Henna For Horses: Ancient Decorative and Medicinal Traditions

(© By Kip Mistral 2017)

Long ago and far away, in the area historically known as “The Levant” (portions of the Eastern Mediterranean coast including Cyprus, Greece, Lebanon, Syria, Palestine, Israel, Turkey, Egypt, Jordan and Libya), lands of strong sunlight, the henna plant flourished. (And still does.) The cultures of The Levant used henna for decoration of humans and animals (horses and other equids, cows, etc) at times of celebration, marriage, celebration of their deities, and to indicate high status in general, and also for medicinal purposes.

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Photographer Andi Harmon: The Way of the Buckaroo

(© By Andi Harmon 2017)

Ever since I could hold a camera, I’ve taken photos.

Ever since I knew what it was like to smell the sweet sweat of a horse, feel its breath tickle my face, giggle at the soft velvety feel of a horse’s lips as they search for a treat, I’ve felt a deep love for horses.

It seemed a natural progression to combine the things I love into something tangible. My goal in life is to be a photo journalist, or photo documentarian of a vanishing way of life in the Great Basin – the way of the buckaroo.

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Tye MacDonald, Reined Cowhorse Trainer: Lightness is the Path

(© By Tye MacDonald 2017.)

I don’t remember the first time I saw a horse. It was probably before I could talk, as their look, smell, and feel has always been familiar.   I remember watching horses running in a pasture as a little boy and feeling something hard to put into words. I wanted something with a horse, perhaps to be a horse, or to be part of a horse. I would guess many of us as children first see a horse, watch it running, recognize its beauty and feel its excitement. As children, our hearts and our imaginations are still wide open and so we are left with an inexpressible want. Not a desire to go fast or to dominate, rather it is as if we see the face of God in a running horse and feel something almost like a longing for home.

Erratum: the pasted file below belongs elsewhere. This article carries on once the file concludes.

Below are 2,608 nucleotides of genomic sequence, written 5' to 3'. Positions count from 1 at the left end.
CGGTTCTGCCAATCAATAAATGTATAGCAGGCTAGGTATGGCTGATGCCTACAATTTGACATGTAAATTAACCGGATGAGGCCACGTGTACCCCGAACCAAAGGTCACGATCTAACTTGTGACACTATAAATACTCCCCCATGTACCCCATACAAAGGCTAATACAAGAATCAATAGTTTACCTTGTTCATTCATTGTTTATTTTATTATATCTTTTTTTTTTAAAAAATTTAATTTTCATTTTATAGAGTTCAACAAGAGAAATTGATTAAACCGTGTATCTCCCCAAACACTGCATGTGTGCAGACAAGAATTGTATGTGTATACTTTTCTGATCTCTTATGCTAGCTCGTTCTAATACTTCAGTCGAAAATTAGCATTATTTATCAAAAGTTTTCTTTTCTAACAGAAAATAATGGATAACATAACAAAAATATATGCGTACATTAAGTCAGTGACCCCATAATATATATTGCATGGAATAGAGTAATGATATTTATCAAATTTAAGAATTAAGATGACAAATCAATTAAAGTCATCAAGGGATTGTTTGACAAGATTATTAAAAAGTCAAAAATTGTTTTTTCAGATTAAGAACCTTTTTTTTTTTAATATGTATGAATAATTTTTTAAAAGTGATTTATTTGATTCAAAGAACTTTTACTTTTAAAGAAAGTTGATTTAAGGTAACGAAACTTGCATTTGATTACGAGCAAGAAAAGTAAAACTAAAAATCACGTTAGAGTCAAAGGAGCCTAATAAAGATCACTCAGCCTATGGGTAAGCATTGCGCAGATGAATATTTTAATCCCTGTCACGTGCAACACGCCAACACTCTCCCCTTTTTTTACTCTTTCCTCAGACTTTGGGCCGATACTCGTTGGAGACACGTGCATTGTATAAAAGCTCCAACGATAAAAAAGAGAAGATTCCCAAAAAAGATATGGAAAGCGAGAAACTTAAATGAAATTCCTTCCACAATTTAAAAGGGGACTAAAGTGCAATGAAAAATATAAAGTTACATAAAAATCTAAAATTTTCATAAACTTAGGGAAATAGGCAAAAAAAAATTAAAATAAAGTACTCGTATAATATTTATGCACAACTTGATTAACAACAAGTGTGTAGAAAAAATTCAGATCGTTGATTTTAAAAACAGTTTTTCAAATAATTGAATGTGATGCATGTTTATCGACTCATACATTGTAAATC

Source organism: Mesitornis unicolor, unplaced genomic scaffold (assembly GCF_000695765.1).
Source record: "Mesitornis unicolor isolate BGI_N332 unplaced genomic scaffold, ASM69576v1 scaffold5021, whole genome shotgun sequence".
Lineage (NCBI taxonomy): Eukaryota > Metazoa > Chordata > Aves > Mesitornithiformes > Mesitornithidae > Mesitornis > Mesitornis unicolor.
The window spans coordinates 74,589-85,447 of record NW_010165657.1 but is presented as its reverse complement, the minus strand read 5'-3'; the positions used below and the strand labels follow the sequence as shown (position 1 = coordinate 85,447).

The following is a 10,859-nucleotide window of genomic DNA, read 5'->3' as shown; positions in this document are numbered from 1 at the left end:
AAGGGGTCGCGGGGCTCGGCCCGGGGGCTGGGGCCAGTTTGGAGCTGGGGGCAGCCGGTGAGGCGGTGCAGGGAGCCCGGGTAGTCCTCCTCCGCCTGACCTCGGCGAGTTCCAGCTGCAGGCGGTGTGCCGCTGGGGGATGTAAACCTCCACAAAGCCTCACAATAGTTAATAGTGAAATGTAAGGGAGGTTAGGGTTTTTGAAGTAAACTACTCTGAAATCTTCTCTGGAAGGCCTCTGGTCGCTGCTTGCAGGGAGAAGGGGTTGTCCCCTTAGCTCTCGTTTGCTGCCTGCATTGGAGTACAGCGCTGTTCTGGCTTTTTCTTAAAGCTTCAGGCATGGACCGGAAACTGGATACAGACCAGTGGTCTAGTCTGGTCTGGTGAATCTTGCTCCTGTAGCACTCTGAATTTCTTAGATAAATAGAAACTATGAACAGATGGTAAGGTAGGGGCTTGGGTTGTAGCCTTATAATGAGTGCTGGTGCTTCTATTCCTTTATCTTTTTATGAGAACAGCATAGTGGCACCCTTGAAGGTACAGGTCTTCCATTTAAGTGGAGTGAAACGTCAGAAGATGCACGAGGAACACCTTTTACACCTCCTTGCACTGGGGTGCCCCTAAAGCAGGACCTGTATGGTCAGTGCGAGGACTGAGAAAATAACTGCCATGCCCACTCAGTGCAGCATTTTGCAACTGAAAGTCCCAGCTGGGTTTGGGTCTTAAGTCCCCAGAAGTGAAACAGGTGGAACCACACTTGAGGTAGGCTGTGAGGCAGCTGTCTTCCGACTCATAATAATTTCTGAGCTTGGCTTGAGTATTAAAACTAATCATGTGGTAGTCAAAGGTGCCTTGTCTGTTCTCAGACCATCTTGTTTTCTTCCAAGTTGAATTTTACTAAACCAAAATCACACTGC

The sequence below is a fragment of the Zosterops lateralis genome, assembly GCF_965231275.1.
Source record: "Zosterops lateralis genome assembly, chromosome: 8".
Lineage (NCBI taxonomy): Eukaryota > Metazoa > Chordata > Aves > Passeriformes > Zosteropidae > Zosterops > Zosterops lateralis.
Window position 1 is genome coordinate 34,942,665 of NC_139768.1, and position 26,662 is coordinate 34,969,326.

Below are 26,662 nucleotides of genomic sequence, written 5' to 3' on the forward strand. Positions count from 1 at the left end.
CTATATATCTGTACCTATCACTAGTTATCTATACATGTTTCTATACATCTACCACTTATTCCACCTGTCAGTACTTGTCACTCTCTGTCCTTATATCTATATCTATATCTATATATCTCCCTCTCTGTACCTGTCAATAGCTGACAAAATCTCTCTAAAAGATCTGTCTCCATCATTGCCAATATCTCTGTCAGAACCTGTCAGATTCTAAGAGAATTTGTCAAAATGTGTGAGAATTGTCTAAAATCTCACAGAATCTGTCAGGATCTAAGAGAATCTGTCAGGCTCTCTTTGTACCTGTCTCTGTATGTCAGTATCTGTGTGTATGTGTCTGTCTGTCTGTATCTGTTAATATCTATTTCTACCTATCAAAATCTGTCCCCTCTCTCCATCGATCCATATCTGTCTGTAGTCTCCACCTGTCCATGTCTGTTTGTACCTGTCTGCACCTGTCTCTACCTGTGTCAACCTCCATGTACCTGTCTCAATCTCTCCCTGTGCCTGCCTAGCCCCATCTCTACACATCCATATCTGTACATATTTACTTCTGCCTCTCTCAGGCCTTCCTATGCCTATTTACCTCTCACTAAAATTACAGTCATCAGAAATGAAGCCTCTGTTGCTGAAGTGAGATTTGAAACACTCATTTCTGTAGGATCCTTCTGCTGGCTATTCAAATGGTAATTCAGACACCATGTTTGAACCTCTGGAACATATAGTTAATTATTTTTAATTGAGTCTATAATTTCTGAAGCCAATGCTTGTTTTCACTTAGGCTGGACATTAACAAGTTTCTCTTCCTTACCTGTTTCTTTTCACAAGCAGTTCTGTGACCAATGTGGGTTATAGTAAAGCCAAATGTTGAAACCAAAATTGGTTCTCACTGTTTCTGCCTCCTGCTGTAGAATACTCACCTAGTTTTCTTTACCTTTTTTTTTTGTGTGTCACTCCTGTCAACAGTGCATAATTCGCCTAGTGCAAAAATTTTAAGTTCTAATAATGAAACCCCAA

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Michel Henriquet: The Vanishing Point of Lightness

(© By Kip Mistral. First published in Equine Journal, October 2005.)

“It is disappearing,” Michel Henriquet says quietly, looking across his dining table with a level expression that hints of sadness. It is the end of a day of talk about the rich history of “high” equitation in Europe. Pale mid-afternoon light filters through the ancient windows of Fief de la Panetière, the venerable 16th century house that he shares with his wife, Olympic and international Grand Prix champion Catherine Durand. The company has lingered long over the end of a superb luncheon while Henriquet speaks of the future of equestrian art.

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